chapter  9
Fatty Acids
Pages 54

Rosario Zamora and Francisco J. Hidalgo Instituto de la Grasa, CSIC, Seville, Spain

I. INTRODUCTION

Lipids consist of a broad group of compounds that are

generally soluble in organic solvents but only sparingly

soluble in water. They are major constituents of

adipose tissue, and together with proteins and carbo-

hydrates, they constitute the principal structural com-

ponents of all living cells. Glycerol esters of fatty acids,

which account for about 98% of the lipids in our

foods and over 90% of the fat in the body, have

been traditionally called fats and oils, based solely

on whether the material is solid or liquid at room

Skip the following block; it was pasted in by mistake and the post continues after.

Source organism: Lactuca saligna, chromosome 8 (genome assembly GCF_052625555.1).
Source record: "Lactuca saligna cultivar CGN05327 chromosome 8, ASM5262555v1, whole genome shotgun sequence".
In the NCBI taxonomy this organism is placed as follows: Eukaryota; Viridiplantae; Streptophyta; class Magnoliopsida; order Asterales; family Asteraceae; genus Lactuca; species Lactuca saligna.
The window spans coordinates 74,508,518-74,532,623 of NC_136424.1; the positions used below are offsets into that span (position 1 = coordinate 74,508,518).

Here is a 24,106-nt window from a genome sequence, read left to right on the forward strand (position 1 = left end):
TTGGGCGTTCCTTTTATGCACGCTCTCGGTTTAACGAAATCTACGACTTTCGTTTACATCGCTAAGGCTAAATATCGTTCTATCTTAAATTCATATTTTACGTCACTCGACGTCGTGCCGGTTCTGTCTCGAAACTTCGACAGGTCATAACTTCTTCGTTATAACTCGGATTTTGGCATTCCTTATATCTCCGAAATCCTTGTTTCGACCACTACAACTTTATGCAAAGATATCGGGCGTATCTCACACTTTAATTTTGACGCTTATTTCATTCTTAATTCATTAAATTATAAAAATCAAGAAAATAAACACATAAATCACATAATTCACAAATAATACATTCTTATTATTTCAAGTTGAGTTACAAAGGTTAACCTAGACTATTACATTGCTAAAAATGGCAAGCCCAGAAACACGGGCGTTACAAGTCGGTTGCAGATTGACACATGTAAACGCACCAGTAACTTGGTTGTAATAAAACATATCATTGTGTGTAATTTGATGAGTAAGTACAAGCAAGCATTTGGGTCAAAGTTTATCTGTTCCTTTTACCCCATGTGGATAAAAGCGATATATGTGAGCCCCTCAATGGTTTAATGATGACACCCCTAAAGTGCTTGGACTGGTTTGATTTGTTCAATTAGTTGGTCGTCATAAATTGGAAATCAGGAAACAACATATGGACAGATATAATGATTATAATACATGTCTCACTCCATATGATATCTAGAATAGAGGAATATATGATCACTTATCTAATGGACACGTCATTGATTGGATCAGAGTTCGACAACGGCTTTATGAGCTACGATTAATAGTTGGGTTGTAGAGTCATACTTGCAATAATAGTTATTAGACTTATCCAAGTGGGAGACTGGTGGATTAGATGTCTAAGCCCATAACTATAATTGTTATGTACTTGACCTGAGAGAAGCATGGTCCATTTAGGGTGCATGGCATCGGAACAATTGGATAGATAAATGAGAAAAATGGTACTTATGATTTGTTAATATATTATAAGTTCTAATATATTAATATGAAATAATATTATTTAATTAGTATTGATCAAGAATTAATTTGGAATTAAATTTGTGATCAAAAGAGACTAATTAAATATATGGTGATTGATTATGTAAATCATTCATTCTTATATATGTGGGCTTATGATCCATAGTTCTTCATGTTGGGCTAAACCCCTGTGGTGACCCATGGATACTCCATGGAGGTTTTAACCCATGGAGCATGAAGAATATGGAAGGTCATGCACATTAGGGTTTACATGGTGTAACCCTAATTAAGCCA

temperature (1-4). Food lipids are either consumed in the form of

isolated fats or as constituents of basic foods.

Worldwide, food lipids’ intake varies considerably

from some countries to others. In general, the con-

sumption of food lipids increases with increasing per

capita income. Thus, in developing countries food

lipids’ intake is, and has been for many generations,

10 to 20% of the energy intake, while in developed

countries dietary food lipids’ intake ranges from 35 to

45% of the total energy intake (5-8). Fatty acids are key components of lipids. They are

the aliphatic monocarboxylic acids that can be liber-

ated by hydrolysis from naturally occurring fats.

Although more than 1000 acids have been identified,

the number occurring frequently in most common

lipids is much fewer than this and most food analysts

will probably encounter not more than a few tens of

different acids.